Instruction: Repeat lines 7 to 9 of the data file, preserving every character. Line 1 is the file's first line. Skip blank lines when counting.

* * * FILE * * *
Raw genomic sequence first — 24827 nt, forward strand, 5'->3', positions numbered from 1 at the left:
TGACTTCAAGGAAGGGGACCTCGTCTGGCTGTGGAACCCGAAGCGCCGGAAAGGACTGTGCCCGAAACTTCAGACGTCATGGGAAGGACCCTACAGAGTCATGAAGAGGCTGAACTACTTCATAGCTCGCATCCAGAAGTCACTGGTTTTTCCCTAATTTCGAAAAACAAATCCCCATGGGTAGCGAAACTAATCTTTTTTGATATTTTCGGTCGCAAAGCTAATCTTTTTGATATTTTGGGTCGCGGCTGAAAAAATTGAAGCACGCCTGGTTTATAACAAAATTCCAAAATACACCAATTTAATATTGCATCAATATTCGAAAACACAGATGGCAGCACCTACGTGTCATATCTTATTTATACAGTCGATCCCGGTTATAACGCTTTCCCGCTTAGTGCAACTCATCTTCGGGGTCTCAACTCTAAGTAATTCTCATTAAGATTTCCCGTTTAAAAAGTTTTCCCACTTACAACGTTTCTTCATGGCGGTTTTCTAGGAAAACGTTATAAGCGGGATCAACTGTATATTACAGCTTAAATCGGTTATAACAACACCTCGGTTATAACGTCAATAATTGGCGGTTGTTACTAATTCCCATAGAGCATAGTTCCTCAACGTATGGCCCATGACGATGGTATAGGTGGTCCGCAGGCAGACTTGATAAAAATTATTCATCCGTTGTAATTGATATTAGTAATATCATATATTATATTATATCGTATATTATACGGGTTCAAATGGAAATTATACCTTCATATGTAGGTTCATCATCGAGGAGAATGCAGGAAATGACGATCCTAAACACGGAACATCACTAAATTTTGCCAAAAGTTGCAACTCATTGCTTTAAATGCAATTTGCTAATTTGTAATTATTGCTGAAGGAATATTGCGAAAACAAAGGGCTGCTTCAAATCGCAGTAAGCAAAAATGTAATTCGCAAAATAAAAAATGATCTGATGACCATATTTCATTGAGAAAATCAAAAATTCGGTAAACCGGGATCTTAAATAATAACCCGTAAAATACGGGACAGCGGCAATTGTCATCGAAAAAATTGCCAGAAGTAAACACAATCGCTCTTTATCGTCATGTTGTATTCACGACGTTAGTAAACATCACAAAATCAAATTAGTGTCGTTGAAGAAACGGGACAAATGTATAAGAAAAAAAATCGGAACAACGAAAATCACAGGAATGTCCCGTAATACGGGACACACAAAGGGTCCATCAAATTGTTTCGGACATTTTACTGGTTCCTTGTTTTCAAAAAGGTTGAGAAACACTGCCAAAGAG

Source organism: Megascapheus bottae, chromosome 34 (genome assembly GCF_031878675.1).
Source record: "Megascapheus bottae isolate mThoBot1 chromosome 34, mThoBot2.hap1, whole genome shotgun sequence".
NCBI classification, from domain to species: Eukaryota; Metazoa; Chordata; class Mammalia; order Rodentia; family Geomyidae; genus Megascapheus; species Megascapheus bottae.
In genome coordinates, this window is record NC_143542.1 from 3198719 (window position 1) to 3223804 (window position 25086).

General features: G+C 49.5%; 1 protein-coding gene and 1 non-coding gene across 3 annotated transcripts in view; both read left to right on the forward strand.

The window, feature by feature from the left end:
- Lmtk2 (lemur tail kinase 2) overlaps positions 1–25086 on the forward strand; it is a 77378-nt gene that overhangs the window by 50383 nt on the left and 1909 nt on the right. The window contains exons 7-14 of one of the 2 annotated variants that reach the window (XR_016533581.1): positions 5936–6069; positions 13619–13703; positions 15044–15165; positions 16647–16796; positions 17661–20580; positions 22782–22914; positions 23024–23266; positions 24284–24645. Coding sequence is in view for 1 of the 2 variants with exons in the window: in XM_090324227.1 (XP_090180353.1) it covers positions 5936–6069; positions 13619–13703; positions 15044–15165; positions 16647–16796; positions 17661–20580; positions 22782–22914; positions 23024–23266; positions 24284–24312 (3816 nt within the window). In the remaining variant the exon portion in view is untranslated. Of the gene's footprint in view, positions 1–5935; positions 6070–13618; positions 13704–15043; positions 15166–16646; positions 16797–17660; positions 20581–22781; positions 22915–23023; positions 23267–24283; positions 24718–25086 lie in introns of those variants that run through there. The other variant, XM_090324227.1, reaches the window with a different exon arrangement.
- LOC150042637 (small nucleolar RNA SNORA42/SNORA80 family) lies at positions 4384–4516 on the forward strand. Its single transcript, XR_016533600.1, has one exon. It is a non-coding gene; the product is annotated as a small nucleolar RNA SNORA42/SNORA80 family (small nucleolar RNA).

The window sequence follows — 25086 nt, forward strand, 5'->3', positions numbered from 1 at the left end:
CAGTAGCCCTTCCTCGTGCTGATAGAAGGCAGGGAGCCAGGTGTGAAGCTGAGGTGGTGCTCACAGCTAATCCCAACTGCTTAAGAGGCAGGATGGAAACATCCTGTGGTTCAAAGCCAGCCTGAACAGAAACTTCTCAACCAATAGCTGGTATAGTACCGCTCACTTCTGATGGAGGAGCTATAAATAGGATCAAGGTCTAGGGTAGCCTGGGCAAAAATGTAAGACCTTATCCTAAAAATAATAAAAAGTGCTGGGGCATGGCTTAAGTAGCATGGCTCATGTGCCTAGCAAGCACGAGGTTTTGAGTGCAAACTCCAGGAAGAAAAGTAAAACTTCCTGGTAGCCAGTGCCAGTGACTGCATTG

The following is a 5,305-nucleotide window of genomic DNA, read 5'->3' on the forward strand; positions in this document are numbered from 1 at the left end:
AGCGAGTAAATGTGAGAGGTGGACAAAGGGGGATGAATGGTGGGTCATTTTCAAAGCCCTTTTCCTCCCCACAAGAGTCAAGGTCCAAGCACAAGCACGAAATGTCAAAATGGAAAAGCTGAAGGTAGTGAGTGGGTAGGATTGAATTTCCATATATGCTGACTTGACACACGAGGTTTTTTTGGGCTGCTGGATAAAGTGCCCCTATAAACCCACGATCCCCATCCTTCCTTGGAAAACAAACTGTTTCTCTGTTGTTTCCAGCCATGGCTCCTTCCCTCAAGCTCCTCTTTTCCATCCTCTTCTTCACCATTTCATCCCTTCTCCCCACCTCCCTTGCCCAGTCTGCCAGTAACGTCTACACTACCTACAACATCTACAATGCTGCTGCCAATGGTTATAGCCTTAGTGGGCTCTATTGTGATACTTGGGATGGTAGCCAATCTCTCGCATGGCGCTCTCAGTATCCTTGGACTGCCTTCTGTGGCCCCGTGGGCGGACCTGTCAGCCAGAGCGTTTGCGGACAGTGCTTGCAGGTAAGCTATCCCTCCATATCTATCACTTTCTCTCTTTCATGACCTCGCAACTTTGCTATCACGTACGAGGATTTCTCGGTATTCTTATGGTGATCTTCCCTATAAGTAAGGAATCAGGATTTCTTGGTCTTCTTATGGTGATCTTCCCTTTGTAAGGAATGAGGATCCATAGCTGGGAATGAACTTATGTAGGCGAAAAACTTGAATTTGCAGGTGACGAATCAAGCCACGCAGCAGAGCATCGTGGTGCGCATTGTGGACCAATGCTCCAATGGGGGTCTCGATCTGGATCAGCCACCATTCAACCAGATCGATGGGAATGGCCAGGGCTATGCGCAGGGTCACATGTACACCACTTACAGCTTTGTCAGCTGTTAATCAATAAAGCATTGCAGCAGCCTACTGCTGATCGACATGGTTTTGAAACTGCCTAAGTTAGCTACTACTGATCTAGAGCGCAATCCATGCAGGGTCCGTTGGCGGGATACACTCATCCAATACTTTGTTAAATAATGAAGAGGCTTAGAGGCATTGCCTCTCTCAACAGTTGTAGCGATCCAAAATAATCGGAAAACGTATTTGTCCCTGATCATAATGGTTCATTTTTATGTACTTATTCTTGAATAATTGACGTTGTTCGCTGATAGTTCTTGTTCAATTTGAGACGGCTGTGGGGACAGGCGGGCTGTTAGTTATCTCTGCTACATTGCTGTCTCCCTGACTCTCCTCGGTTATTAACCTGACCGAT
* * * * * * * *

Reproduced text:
General features: G+C 49.5%; 1 protein-coding gene and 1 non-coding gene across 3 annotated transcripts in view; both read left to right on the forward strand.

The window, feature by feature from the left end:
- Lmtk2 (lemur tail kinase 2) overlaps positions 1–25086 on the forward strand; it is a 77378-nt gene that overhangs the window by 50383 nt on the left and 1909 nt on the right. The window contains exons 7-14 of one of the 2 annotated variants that reach the window (XR_016533581.1): positions 5936–6069; positions 13619–13703; positions 15044–15165; positions 16647–16796; positions 17661–20580; positions 22782–22914; positions 23024–23266; positions 24284–24645. Coding sequence is in view for 1 of the 2 variants with exons in the window: in XM_090324227.1 (XP_090180353.1) it covers positions 5936–6069; positions 13619–13703; positions 15044–15165; positions 16647–16796; positions 17661–20580; positions 22782–22914; positions 23024–23266; positions 24284–24312 (3816 nt within the window). In the remaining variant the exon portion in view is untranslated. Of the gene's footprint in view, positions 1–5935; positions 6070–13618; positions 13704–15043; positions 15166–16646; positions 16797–17660; positions 20581–22781; positions 22915–23023; positions 23267–24283; positions 24718–25086 lie in introns of those variants that run through there. The other variant, XM_090324227.1, reaches the window with a different exon arrangement.